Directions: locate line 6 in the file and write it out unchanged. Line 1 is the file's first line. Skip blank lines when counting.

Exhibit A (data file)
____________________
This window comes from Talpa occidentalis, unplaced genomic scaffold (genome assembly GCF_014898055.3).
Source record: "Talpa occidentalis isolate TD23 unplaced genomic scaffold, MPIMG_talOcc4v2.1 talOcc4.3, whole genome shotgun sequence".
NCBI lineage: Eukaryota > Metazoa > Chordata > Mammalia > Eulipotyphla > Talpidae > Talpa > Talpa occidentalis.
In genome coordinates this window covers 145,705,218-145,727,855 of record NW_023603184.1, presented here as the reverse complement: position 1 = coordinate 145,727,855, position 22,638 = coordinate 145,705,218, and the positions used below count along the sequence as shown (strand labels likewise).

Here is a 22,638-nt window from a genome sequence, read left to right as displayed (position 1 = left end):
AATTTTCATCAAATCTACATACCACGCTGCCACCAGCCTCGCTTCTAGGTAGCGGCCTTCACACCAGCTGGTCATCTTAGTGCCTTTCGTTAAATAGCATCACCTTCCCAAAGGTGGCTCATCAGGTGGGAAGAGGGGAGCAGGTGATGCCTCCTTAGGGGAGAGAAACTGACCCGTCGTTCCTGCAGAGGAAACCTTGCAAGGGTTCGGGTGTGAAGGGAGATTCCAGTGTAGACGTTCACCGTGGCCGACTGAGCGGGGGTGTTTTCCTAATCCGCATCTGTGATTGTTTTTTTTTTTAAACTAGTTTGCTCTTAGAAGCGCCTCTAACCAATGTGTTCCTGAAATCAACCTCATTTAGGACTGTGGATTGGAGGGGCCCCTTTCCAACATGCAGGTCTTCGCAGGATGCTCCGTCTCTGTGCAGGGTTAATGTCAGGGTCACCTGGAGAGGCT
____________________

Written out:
AATTTTCATCAAATCTACATACCACGCTGCCACCAGCCTCGCTTCTAGGTAGCGGCCTTCACACCAGCTGGTCATCTTAGTGCCTTTCGTTAAATAGCATCACCTTCCCAAAGGTGGCTCATCAGGTGGGAAGAGGGGAGCAGGTGATGCCTCCTTAGGGGAGAGAAACTGACCCGTCGTTCCTGCAGAGGAAACCTTGCAAGGGTTCGGGTGTGAAGGGAGATTCCAGTGTAGACGTTCACCGTGGCCGACTGAGCGGGGGTGTTTTCCTAATCCGCATCTGTGATTGTTTTTTTTTTTAAACTAGTTTGCTCTTAGAAGCGCCTCTAACCAATGTGTTCCTGAAATCAACCTCATTTAGGACTGTGGATTGGAGGGGCCCCTTTCCAACATGCAGGTCTTCGCAGGATGCTCCGTCTCTGTGCAGGGTTAATGTCAGGGTCACCTGGAGAGGCT